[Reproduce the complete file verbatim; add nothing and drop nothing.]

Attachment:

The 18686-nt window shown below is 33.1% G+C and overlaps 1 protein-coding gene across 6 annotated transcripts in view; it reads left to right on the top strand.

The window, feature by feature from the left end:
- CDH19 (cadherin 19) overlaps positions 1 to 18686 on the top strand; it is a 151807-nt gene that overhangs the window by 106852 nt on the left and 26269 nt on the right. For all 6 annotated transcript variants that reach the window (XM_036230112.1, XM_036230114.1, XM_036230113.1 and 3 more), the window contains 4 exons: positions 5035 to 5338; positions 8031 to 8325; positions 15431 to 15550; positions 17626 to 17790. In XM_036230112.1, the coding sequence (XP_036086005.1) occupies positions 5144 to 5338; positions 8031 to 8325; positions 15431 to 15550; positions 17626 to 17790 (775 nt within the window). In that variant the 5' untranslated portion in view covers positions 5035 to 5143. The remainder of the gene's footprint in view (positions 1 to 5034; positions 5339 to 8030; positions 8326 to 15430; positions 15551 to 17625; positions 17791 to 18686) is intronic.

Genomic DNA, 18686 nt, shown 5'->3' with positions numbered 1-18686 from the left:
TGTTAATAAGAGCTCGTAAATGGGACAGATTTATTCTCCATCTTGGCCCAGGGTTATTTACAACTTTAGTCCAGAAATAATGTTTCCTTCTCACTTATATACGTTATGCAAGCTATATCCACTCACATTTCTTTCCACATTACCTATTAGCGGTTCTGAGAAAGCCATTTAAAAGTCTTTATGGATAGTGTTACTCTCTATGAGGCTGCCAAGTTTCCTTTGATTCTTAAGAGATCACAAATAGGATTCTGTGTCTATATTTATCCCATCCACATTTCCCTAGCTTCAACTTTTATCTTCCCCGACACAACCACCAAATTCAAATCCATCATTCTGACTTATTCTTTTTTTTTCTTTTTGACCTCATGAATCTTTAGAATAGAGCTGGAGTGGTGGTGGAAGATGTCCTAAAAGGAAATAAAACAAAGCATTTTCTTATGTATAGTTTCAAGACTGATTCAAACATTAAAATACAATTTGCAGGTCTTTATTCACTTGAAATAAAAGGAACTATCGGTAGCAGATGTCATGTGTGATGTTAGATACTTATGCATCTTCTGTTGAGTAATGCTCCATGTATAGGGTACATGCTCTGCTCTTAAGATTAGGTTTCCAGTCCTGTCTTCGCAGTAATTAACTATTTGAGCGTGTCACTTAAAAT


The 18686-nt window shown below is 33.1% G+C and overlaps 1 protein-coding gene across 6 annotated transcripts in view; it reads left to right on the top strand.

The window, feature by feature from the left end:
- CDH19 (cadherin 19) overlaps positions 1 to 18686 on the top strand; it is a 151807-nt gene that overhangs the window by 106852 nt on the left and 26269 nt on the right. For all 6 annotated transcript variants that reach the window (XM_036230112.1, XM_036230114.1, XM_036230113.1 and 3 more), the window contains 4 exons: positions 5035 to 5338; positions 8031 to 8325; positions 15431 to 15550; positions 17626 to 17790. In XM_036230112.1, the coding sequence (XP_036086005.1) occupies positions 5144 to 5338; positions 8031 to 8325; positions 15431 to 15550; positions 17626 to 17790 (775 nt within the window). In that variant the 5' untranslated portion in view covers positions 5035 to 5143. The remainder of the gene's footprint in view (positions 1 to 5034; positions 5339 to 8030; positions 8326 to 15430; positions 15551 to 17625; positions 17791 to 18686) is intronic.

Genomic DNA, 18686 nt, shown 5'->3' with positions numbered 1-18686 from the left:
TGTTAATAAGAGCTCGTAAATGGGACAGATTTATTCTCCATCTTGGCCCAGGGTTATTTACAACTTTAGTCCAGAAATAATGTTTCCTTCTCACTTATATACGTTATGCAAGCTATATCCACTCACATTTCTTTCCACATTACCTATTAGCGGTTCTGAGAAAGCCATTTAAAAGTCTTTATGGATAGTGTTACTCTCTATGAGGCTGCCAAGTTTCCTTTGATTCTTAAGAGATCACAAATAGGATTCTGTGTCTATATTTATCCCATCCACATTTCCCTAGCTTCAACTTTTATCTTCCCCGACACAACCACCAAATTCAAATCCATCATTCTGACTTATTCTTTTTTTTTCTTTTTGACCTCATGAATCTTTAGAATAGAGCTGGAGTGGTGGTGGAAGATGTCCTAAAAGGAAATAAAACAAAGCATTTTCTTATGTATAGTTTCAAGACTGATTCAAACATTAAAATACAATTTGCAGGTCTTTATTCACTTGAAATAAAAGGAACTATCGGTAGCAGATGTCATGTGTGATGTTAGATACTTATGCATCTTCTGTTGAGTAATGCTCCATGTATAGGGTACATGCTCTGCTCTTAAGATTAGGTTTCCAGTCCTGTCTTCGCAGTAATTAACTATTTGAGCGTGTCACTTAAAAT